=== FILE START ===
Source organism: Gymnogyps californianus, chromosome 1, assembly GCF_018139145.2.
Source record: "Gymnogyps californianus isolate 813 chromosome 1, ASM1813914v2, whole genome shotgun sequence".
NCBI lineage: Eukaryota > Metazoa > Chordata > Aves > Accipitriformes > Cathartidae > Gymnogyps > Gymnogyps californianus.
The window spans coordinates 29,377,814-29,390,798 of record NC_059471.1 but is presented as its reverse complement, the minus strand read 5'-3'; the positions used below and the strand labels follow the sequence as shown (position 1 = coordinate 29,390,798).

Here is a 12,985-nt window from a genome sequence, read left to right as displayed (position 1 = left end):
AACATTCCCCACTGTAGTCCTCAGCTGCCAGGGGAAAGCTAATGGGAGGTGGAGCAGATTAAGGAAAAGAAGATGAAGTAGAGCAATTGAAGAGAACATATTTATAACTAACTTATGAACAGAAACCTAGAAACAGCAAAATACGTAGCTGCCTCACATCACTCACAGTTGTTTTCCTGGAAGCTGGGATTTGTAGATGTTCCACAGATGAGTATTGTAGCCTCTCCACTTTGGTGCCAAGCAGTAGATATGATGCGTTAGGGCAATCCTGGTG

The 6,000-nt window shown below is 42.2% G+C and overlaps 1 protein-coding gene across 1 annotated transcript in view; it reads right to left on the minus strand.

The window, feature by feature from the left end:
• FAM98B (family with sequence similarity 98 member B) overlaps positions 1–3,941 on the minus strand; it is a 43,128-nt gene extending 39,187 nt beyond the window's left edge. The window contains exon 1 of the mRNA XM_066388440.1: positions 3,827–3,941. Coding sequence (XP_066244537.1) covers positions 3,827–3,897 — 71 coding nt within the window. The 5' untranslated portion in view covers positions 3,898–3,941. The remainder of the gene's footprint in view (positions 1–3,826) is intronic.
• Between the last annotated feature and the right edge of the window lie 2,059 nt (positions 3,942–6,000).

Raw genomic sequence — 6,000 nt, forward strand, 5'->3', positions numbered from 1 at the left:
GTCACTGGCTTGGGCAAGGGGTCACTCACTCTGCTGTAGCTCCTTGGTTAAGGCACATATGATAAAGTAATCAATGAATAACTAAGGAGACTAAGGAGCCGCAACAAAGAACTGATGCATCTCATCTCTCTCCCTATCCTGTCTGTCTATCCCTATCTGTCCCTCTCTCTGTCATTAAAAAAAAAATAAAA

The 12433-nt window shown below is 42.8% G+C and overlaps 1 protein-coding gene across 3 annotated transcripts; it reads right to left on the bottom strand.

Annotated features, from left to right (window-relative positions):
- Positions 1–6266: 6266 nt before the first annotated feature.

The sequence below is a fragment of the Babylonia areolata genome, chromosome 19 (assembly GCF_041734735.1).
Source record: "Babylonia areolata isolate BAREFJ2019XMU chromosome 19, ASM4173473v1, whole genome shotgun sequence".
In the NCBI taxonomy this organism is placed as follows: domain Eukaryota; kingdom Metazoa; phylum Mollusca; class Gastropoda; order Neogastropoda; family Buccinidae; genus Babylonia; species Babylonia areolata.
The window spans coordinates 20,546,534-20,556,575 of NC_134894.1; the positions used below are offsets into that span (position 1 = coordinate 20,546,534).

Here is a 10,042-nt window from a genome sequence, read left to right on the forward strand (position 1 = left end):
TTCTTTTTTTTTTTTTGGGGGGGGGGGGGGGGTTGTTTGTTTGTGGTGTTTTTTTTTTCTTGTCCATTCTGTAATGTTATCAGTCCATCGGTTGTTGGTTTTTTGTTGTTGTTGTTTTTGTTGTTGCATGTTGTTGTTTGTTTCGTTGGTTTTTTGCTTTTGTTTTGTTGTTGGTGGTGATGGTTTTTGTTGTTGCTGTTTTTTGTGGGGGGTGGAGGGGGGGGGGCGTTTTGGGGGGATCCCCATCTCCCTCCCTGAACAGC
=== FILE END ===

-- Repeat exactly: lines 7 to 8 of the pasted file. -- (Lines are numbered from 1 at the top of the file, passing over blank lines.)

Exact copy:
The 6,000-nt window shown below is 42.2% G+C and overlaps 1 protein-coding gene across 1 annotated transcript in view; it reads right to left on the minus strand.

The window, feature by feature from the left end: